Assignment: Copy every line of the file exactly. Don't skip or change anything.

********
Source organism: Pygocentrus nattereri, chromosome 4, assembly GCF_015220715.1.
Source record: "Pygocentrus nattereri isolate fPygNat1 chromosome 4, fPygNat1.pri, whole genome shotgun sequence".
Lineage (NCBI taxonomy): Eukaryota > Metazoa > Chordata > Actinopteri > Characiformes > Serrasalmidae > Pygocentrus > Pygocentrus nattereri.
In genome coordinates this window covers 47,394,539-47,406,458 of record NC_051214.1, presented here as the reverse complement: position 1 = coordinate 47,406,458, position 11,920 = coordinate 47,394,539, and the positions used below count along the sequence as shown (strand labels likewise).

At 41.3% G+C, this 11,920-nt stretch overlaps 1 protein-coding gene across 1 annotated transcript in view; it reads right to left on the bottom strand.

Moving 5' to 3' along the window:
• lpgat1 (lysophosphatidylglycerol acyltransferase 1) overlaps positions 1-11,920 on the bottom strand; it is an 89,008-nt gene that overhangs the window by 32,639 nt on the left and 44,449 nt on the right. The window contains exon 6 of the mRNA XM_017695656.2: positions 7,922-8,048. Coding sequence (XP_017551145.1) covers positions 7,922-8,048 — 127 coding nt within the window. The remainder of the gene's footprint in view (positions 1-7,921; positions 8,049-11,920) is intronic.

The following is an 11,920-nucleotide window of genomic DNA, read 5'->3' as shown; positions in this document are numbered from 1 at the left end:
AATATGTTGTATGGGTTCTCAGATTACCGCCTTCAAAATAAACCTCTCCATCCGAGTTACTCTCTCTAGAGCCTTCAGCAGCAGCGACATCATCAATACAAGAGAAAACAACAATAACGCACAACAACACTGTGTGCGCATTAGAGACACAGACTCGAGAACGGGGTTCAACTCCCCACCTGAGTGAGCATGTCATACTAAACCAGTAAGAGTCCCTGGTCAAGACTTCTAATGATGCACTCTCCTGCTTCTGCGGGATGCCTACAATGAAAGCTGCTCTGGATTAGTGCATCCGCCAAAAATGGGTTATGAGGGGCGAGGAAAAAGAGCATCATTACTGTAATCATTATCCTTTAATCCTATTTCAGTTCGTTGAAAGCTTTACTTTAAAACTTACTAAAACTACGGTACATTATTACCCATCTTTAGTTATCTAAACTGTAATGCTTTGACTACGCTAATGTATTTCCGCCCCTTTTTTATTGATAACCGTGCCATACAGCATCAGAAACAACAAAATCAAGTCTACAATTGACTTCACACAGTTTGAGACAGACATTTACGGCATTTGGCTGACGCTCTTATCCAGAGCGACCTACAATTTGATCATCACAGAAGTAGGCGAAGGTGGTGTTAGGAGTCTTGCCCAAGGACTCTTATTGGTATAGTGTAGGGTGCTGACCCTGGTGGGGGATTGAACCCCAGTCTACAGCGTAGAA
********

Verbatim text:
Source organism: Pygocentrus nattereri, chromosome 4, assembly GCF_015220715.1.
Source record: "Pygocentrus nattereri isolate fPygNat1 chromosome 4, fPygNat1.pri, whole genome shotgun sequence".
Lineage (NCBI taxonomy): Eukaryota > Metazoa > Chordata > Actinopteri > Characiformes > Serrasalmidae > Pygocentrus > Pygocentrus nattereri.
In genome coordinates this window covers 47,394,539-47,406,458 of record NC_051214.1, presented here as the reverse complement: position 1 = coordinate 47,406,458, position 11,920 = coordinate 47,394,539, and the positions used below count along the sequence as shown (strand labels likewise).

At 41.3% G+C, this 11,920-nt stretch overlaps 1 protein-coding gene across 1 annotated transcript in view; it reads right to left on the bottom strand.

Moving 5' to 3' along the window:
• lpgat1 (lysophosphatidylglycerol acyltransferase 1) overlaps positions 1-11,920 on the bottom strand; it is an 89,008-nt gene that overhangs the window by 32,639 nt on the left and 44,449 nt on the right. The window contains exon 6 of the mRNA XM_017695656.2: positions 7,922-8,048. Coding sequence (XP_017551145.1) covers positions 7,922-8,048 — 127 coding nt within the window. The remainder of the gene's footprint in view (positions 1-7,921; positions 8,049-11,920) is intronic.

The following is an 11,920-nucleotide window of genomic DNA, read 5'->3' as shown; positions in this document are numbered from 1 at the left end:
AATATGTTGTATGGGTTCTCAGATTACCGCCTTCAAAATAAACCTCTCCATCCGAGTTACTCTCTCTAGAGCCTTCAGCAGCAGCGACATCATCAATACAAGAGAAAACAACAATAACGCACAACAACACTGTGTGCGCATTAGAGACACAGACTCGAGAACGGGGTTCAACTCCCCACCTGAGTGAGCATGTCATACTAAACCAGTAAGAGTCCCTGGTCAAGACTTCTAATGATGCACTCTCCTGCTTCTGCGGGATGCCTACAATGAAAGCTGCTCTGGATTAGTGCATCCGCCAAAAATGGGTTATGAGGGGCGAGGAAAAAGAGCATCATTACTGTAATCATTATCCTTTAATCCTATTTCAGTTCGTTGAAAGCTTTACTTTAAAACTTACTAAAACTACGGTACATTATTACCCATCTTTAGTTATCTAAACTGTAATGCTTTGACTACGCTAATGTATTTCCGCCCCTTTTTTATTGATAACCGTGCCATACAGCATCAGAAACAACAAAATCAAGTCTACAATTGACTTCACACAGTTTGAGACAGACATTTACGGCATTTGGCTGACGCTCTTATCCAGAGCGACCTACAATTTGATCATCACAGAAGTAGGCGAAGGTGGTGTTAGGAGTCTTGCCCAAGGACTCTTATTGGTATAGTGTAGGGTGCTGACCCTGGTGGGGGATTGAACCCCAGTCTACAGCGTAGAA